Quiet, The (United States, 2005)
The Quiet is a psychological thriller from director Jamie Babbit (But I'm a Cheerleader) that takes viewers to darker places than those to which one is typically transported in movies of this sort. The subject matter includes four kinds of abuse: physical, emotional, sexual, and substance. All of the main characters have secrets and/or engage in manipulation, and there's a lot going on in the unpredictable currents beneath the surface. The production is not without weaknesses - there are times when the proceedings become too lurid and the denouement feels unnecessarily protracted - but overall this is a compelling and sometimes disturbing motion picture.
Dot (Camilla Bell) is a deaf, mute teenager who is living with her godparents after the death of her father. Dot's new "sister," Nina (Elisha Cuthbert), is unhappy to have one of the school's "rejects" living in her house, and the presence of the newcomer further complicates an already dysfunctional situation. Nina's mother, Olivia (Edie Falco), is addicted to prescription drugs and often seems unaware of what's going on around her, and Nina's father, Paul (Martin Donovan), habitually visits his daughter after everyone else in the house has gone to bed. Meanwhile, Dot is hiding something - she's not really deaf or mute; she's just pretending. Then, one night, she spies Nina and Paul together.
One strength of The Quiet is that it does not deal exploitatively with the incest/sexual abuse issue in its quest to generate tension. This is a grim subject, and Babbit gives it its due. Nina is obviously confused and damaged. She lashes out for no reason at Dot, is dismissive of her mother, and has a love/hate relationship with her father. She fantasizes about murdering him, but cannot summon the courage. She craves simple affection - after verbally abusing Dot for half of the film, she curls up next to her one night for comfort after rejecting one of her father's advances. Paul suffers from self-disgust. He calls himself "sick" and wants to stop sleeping with his daughter, but he lacks the strength to block the compulsion. Olivia shields herself from reality with drugs, but she is complicit in what's happening with her husband and daughter. Many nights when he leaves her bed, she is not asleep.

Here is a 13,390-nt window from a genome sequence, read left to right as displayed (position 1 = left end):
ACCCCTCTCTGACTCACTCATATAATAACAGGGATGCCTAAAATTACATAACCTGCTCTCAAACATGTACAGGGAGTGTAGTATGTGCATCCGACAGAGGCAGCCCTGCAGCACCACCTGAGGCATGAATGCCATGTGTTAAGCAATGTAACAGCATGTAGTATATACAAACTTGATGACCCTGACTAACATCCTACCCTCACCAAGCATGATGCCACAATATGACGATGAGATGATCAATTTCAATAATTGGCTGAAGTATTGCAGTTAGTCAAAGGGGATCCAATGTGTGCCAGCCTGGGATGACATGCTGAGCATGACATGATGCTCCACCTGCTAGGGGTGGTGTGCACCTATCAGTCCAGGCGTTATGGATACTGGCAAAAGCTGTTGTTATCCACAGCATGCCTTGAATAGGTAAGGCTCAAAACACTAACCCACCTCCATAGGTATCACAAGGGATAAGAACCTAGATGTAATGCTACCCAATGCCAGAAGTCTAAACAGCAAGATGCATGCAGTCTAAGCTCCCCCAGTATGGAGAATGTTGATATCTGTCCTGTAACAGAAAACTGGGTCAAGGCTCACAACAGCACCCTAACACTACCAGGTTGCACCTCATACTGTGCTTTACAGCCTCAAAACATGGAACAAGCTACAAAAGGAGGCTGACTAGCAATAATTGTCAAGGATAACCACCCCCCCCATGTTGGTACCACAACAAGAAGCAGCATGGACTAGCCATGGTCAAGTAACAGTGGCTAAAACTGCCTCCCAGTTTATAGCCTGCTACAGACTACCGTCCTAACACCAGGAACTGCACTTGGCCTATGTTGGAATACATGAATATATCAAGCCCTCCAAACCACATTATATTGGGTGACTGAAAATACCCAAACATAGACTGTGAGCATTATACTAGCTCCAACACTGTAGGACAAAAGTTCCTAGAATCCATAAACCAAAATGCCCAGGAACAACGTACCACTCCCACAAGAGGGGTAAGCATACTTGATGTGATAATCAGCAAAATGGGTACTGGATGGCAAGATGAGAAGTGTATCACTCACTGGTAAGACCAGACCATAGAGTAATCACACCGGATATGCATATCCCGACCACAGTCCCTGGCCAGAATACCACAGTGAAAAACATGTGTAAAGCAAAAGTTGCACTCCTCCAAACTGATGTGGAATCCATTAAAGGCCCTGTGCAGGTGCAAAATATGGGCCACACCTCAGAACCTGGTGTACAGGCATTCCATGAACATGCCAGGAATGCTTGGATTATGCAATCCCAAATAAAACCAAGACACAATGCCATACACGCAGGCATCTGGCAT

The most interesting character is Dot, and the movie is presented from her point-of-view. Her running internal monologue is unnecessary and distracting but, other than that, the character is presented effectively. Initially, we are unsure whether or not Dot is deaf. There are clues in the way she reacts to the comments of others that indicate she's not what she seems to be. Once we have figured out her secret (this comes fairly early in the film, so it's not really a spoiler), the story takes its time showing how she exploits this advantage. Of course, it's not certain how others will react if they learn she can hear things she was not meant to. It is dishonest and some people, including her possible boyfriend (Shawn Ashmore), might view it as a betrayal. Nina, on the other hand, uses her knowledge of Dot's secret to manipulate the other girl.
The tone is cool and emphasizes isolation in accordance with Dot's perspective of her place in the world. For a while, she remains aloof, but circumstances eventually force her to make a choice. Things start collapsing like a house of cards when one trigger sets in motion a series of unstoppable events.
The high school scenes are refreshingly free of the usual dumb, scripted interaction we have come to expect from these situations. The cafeteria and classrooms are not populated by a group of bland stereotypes. These are real people and when they don't like someone, they express it in a snide, offhand manner, not by going over-the-top. This is how I remember high school - sometimes awkward, sometimes cruel and unforgiving.
Both of the leads give strong performances. As Nina, Elisha Cuthbert captures all of the emotional shifts her character must endure, forcing the viewer to reassess an individual who is initially unlikable. This stands as an argument that Cuthbert was underused in 24. Sure, she's attractive, but she also has ability that the TV show never showcased. Camilla Bell, who was excellent in The Ballad of Jack and Rose and wasted in When a Stranger Calls, does the majority of her work with body language and facial expressions. Edie Falco and Martin Donovan give balanced supporting performances, lending humanity to roles that could have been one-dimensional.
The Quiet is going to disturb some viewers, and this is uncertain territory for any thriller to traverse. Babbit, however, is careful in the way she approaches the material, and the rhythms of the movie are often more what one would expect from a straight drama. Nevertheless, there is an underlying current of suspense and, even though the story's trajectory makes sense in hindsight, it is not predictable. 20 minutes before the conclusion, I wasn't sure where things were going. For those who don't mind thrillers with darker, serious underpinnings, The Quiet is worth a trip to a theater.
Quiet, The (United States, 2005)
Theatrical Aspect Ratio: 2.35:1
Screenplay: Abdi Nazemian & Micah Schraft
Cinematography: M. David Mullen
Music: Jeff Rona
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